Page last updated at 15:46 GMT, Friday, 22 January 2010

Hershey rules out bid for Cadbury

Cadbury in Keynsham
Cadbury employs about 45,000 people in 60 countries

The US confectionery firm, Hershey, has said it has no plans to bid for Britain's Cadbury.

That means that Kraft's £11.7bn ($19.1bn) offer, agreed earlier this week, is almost certain to go through.

Hershey and Italy's Ferrero were given until Monday by the UK's Takeover Panel to decide whether to make an approach or walk away.

It is thought that Ferrero has withdrawn its interest, but it has not made an official statement.

Hershey already has a deal with Cadbury in the US, where it makes Dairy Milk and Creme Eggs.

John Cadbury, a Quaker, opened a shop in Birmingham in 1824, selling tea, coffee and hot chocolate - as an alternative to alcohol
Dairy Milk brand introduced in 1905, with Milk Tray coming 10 years later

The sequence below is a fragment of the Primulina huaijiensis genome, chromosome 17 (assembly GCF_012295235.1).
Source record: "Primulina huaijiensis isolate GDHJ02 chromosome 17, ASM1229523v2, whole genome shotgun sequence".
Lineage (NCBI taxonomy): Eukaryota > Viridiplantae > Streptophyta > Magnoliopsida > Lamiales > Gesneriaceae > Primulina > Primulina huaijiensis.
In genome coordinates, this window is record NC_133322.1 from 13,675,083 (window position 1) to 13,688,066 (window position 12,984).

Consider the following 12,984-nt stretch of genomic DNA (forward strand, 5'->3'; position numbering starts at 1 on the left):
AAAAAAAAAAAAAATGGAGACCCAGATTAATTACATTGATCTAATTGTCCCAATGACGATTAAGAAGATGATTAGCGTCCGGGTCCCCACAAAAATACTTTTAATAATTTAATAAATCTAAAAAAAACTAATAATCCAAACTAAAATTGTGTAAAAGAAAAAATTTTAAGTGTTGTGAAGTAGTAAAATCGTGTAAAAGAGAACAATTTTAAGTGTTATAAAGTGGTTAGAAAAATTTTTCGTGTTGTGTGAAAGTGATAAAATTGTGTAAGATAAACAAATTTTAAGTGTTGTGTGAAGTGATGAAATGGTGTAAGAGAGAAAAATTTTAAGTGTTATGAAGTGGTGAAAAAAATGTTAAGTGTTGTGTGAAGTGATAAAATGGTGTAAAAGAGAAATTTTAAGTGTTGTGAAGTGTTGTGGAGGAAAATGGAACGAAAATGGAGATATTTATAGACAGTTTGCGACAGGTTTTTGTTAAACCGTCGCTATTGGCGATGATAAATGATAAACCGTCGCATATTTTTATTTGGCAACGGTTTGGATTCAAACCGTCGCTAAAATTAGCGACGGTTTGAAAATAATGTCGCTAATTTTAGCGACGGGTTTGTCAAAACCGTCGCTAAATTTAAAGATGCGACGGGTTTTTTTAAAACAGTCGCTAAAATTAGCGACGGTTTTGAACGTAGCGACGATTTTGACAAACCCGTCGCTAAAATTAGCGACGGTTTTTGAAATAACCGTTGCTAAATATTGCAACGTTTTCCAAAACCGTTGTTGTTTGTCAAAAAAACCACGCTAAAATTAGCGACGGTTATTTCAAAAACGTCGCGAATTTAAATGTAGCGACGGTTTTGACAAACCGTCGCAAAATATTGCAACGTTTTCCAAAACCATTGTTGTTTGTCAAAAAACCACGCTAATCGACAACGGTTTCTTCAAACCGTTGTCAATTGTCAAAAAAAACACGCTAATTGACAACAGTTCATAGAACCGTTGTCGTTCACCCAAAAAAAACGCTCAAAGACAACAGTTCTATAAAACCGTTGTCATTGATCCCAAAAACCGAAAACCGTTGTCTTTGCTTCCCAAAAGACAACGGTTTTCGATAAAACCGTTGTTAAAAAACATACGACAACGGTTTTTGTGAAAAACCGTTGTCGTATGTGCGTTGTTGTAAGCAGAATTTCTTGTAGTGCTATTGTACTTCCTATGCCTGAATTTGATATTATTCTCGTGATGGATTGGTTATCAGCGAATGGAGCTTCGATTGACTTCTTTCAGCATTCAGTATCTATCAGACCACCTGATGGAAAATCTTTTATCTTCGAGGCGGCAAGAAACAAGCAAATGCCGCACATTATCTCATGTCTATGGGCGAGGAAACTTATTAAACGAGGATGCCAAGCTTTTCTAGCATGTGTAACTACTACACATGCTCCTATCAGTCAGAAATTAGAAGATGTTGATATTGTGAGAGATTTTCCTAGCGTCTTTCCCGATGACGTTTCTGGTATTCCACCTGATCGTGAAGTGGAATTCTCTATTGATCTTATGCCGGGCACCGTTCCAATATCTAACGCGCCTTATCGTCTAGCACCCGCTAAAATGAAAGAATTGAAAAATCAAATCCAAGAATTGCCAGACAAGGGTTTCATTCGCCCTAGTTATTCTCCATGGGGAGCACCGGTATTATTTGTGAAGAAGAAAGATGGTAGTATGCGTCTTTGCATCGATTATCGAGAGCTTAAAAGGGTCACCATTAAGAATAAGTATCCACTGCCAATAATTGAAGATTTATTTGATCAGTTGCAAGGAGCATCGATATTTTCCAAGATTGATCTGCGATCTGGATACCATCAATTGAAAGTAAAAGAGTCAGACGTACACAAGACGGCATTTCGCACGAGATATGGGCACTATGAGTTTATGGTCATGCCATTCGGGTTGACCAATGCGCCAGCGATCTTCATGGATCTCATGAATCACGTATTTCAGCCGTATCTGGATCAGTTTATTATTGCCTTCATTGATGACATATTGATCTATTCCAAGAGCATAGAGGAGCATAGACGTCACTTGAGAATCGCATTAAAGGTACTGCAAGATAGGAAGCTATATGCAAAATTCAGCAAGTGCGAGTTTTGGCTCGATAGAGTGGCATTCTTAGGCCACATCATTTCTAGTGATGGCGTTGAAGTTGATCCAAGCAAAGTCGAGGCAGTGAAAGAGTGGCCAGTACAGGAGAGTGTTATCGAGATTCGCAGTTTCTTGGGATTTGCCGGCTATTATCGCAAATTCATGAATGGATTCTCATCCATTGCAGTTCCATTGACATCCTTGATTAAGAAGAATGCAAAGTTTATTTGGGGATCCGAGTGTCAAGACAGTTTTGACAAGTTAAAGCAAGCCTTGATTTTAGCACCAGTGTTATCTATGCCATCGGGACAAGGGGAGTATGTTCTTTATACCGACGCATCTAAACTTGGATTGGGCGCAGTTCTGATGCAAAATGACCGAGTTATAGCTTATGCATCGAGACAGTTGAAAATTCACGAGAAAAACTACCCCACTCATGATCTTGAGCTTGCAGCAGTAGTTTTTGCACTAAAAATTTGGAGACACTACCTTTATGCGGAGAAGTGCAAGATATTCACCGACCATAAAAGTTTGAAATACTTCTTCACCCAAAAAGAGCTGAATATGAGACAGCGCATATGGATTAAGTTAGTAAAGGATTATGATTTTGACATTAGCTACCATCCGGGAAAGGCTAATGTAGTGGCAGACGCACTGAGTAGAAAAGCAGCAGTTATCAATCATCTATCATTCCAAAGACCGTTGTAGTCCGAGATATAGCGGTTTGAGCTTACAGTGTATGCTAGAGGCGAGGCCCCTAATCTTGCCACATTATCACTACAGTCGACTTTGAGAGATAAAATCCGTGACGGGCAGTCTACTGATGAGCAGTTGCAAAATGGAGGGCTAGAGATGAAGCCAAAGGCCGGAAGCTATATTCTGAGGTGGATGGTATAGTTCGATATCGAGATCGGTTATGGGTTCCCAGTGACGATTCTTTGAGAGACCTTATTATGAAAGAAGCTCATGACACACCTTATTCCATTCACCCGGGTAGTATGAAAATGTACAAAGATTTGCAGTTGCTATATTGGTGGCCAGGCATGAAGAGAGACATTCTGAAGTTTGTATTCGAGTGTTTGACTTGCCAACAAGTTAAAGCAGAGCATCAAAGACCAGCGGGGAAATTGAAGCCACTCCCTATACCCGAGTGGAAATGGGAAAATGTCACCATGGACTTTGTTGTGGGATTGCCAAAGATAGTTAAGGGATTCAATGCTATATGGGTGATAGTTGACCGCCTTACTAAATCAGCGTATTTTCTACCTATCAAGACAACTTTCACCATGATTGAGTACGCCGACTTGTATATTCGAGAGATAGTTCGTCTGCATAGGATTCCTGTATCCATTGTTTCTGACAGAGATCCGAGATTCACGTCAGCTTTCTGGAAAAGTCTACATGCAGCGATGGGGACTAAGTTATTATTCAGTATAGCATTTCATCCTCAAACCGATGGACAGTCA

Merged with rival confectioner JS Fry & Sons in 1919
Merged with Schweppes drinks business in 1969. Its drinks arm was spun off in 2008
Employs about 45,000 people in 60 countries

Cadbury brands include: Dairy Milk, Flake, Crunchie, Chocolate Buttons and Milk Tray

It had been thought to be Cadbury's preferred bidder before Kraft increased its offer.

In its statement, Hershey reserved the right to make another offer should the deal with Kraft not go through or "if there is a material change of circumstances".

Shareholders are expected to vote in favour of the improved Kraft offer, now that it has been recommended by the company's management. They have until 2 February.

The Cadbury and Kraft combination will make the world's largest confectionery company - knocking Mars off the number 1 spot.

British MPs and trade unions are concerned about the job losses the deal will involve, as well as the amount of debt Kraft is taking on in order to secure the deal.

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